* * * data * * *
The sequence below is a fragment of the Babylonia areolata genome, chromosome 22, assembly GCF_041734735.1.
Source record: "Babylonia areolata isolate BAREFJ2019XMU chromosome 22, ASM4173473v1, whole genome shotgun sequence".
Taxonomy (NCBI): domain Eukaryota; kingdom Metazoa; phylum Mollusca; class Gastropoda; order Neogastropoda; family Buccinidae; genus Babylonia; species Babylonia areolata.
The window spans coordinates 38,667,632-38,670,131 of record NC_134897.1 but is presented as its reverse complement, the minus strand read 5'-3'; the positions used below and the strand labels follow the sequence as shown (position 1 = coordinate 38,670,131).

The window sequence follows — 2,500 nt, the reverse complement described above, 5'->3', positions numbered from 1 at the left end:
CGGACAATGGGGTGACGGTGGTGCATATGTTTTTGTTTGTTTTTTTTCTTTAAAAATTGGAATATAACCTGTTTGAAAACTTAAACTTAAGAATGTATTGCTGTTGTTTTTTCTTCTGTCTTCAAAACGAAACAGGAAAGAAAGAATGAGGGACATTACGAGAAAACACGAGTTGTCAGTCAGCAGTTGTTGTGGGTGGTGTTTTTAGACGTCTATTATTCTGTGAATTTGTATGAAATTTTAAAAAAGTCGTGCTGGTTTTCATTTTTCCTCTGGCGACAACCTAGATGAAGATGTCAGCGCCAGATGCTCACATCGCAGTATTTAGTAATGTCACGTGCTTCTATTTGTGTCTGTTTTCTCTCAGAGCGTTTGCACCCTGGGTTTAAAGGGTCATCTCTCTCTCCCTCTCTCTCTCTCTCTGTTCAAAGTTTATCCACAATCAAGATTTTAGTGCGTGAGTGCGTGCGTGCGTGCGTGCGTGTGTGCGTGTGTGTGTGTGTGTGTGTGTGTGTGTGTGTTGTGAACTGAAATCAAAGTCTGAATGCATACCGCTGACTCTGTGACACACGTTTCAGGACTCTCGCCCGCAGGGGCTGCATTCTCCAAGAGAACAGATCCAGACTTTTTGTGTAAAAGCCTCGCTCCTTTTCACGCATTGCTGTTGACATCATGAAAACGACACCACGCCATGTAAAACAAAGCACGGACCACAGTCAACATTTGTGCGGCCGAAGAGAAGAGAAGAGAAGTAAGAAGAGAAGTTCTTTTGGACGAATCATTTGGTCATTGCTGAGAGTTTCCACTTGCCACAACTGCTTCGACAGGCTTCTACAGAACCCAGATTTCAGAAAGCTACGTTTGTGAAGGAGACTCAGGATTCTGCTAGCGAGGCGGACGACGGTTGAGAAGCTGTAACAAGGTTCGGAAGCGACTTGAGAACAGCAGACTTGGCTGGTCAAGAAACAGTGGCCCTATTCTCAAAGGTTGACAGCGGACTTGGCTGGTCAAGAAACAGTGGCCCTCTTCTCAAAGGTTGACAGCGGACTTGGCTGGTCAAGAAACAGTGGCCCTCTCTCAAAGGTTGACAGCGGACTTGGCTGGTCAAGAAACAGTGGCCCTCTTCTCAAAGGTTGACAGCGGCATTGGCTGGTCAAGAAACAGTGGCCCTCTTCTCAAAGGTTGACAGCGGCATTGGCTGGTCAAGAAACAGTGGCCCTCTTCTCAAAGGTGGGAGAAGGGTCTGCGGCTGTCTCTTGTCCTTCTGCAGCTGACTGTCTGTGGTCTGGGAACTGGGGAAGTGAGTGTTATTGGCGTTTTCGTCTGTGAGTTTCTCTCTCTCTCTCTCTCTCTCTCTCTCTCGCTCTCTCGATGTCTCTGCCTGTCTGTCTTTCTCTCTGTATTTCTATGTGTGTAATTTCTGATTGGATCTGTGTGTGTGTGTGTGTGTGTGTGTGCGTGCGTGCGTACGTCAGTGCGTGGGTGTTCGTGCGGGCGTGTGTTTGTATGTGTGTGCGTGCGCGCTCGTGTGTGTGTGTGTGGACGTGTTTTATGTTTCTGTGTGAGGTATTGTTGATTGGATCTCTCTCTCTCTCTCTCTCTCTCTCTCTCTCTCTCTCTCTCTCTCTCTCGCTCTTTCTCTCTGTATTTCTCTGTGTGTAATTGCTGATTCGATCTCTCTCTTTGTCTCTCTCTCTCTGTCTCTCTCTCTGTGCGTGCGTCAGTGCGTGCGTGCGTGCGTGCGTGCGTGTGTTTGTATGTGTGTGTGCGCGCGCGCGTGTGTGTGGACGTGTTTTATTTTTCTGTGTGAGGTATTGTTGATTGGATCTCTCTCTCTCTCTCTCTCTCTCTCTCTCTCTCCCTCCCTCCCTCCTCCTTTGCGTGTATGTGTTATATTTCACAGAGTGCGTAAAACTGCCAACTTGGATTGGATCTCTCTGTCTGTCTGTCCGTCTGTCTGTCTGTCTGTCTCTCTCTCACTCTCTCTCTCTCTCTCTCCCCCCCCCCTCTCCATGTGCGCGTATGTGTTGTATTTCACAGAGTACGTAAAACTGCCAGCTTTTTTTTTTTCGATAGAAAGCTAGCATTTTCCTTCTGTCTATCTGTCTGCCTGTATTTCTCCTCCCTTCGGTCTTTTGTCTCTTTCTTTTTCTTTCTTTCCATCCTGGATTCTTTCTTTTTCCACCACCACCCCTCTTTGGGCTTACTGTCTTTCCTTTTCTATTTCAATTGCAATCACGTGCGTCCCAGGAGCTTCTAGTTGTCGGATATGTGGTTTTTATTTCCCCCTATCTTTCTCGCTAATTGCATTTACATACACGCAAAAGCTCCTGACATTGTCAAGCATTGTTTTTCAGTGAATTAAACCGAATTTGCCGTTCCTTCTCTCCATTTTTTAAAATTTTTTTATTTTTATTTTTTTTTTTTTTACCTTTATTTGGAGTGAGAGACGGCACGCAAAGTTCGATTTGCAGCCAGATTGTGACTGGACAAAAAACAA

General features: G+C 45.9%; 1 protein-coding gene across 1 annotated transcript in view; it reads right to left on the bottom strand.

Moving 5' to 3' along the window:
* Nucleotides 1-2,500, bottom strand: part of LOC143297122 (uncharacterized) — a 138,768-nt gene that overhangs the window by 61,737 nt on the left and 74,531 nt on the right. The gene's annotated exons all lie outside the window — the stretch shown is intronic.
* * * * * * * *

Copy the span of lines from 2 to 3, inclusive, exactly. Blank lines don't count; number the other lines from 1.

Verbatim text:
Source record: "Babylonia areolata isolate BAREFJ2019XMU chromosome 22, ASM4173473v1, whole genome shotgun sequence".
Taxonomy (NCBI): domain Eukaryota; kingdom Metazoa; phylum Mollusca; class Gastropoda; order Neogastropoda; family Buccinidae; genus Babylonia; species Babylonia areolata.